We didn't mean to deceive! | Comics hit back over Chortle's blurb-shaming

We didn't mean to deceive!

Comics hit back over Chortle's blurb-shaming


Some of the comedians Chortle ‘named and shamed' for misleading Edinburgh Fringe blurbs yesterday have complained that their inclusion in our list was unfair.

Among them was Jacob Hawley, pictured,  who we accused of using a quote that was actually about another comedian he shared a bill with, Jake Farrell.

In her review on ArtsAward Voice, critic Emily Steer wrote that after Farrell opened the shared hour, ’the laddish expectations of the show - as hinted by the pair's poster - quickly gave way to the realisation that this is a more nuanced exploration of youth, half-hearted liberalism, family ties and artistic expression..’

She later went on to separately praise Hawley.

However the comic says he was justified in using the quote since it applied to the whole show – and the reviewer has backed him up.

Although the quote appeared in her article before any mention of Hawley, and specifically seemed to credit Farrell for upending her expectations, Steer says the praise was intended to apply to the whole show.

She told Hawley yesterday that she would be ‘more than happy for that quote to be applied to you both’.

Fellow comedian Cally Beaton also felt that she had ended up on the list through no fault of her own.

On her press release, her credits include being a Malcom Hardee First Minute Award  – even though the organiser of the awards, John Fleming, says there was no such thing. 

Her publicist said they were told Beaton had won a ‘First Minute Award at the Malcolm Hardee Awards,’ where it was, indeed, presented, and added: ‘It was rather misleading if there is indeed "no official link".’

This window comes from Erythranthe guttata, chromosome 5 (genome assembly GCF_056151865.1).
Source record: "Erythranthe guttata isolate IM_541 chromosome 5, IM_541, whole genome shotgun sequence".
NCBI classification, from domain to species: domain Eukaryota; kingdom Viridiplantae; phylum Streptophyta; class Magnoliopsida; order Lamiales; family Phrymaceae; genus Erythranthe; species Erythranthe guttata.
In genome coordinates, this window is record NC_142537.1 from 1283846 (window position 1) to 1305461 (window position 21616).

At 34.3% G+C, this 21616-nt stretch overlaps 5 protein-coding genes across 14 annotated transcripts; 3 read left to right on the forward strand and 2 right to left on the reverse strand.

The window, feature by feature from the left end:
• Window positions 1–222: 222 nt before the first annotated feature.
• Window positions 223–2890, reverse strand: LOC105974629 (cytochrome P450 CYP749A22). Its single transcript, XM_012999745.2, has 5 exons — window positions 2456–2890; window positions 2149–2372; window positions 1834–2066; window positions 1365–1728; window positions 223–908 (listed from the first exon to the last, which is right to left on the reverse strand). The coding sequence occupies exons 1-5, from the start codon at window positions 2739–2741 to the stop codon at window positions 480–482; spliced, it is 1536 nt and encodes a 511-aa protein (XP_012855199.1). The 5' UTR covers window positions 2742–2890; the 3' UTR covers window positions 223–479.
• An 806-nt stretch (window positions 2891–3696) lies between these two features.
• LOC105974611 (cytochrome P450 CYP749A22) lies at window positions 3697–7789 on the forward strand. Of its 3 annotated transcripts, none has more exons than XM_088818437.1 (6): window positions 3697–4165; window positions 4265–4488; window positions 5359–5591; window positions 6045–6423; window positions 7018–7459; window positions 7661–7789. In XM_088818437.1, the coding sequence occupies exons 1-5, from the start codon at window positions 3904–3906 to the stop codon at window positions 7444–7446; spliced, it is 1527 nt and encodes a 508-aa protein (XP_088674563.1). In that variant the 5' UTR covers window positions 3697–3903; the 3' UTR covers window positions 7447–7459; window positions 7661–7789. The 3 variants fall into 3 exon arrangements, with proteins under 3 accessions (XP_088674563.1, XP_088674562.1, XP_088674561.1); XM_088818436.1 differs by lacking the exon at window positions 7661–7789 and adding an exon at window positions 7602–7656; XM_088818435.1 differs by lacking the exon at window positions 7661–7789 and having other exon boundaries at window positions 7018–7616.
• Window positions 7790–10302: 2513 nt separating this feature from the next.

Phil Cooper also explained  quote, which he’d attributed to the Edinburgh Comedy Awards website, after admitting he was ‘mortified’ to find himself included on the list.

He said the praise had come from a comedy promoter on the 2015 judging panel, who suggest he use it on posters. 

But he conceded: ‘I completely understand why it's ended up in the article… I'm basically dippy and didn't consider what this would look like.’

The article divided opinion on social media, with some readers praising Chortle for unearthing the examples, but others thinking it petty. 

But comic Sophie Henderson tweeted: ‘Given that you more than any other organisation should understand how incredibly difficult it is for acts to get noticed  I thought your piece calling comics out for "lying" was very mean-spirited and pious. Surprised to see it.’

Chortle editor Steve Bennett said: ‘I’ve some sympathy for those who’ve ended up on this list through their naivety or the ambiguity of others, but I have no qualms about calling out comedians who take a review that essentially  says "not a comedy genius" and extract from that "comedy genius"

‘I any case, I think most the comics on the list are more like cheeky bastards more than deceitful crooks.’

Published: 25 Jul 2017

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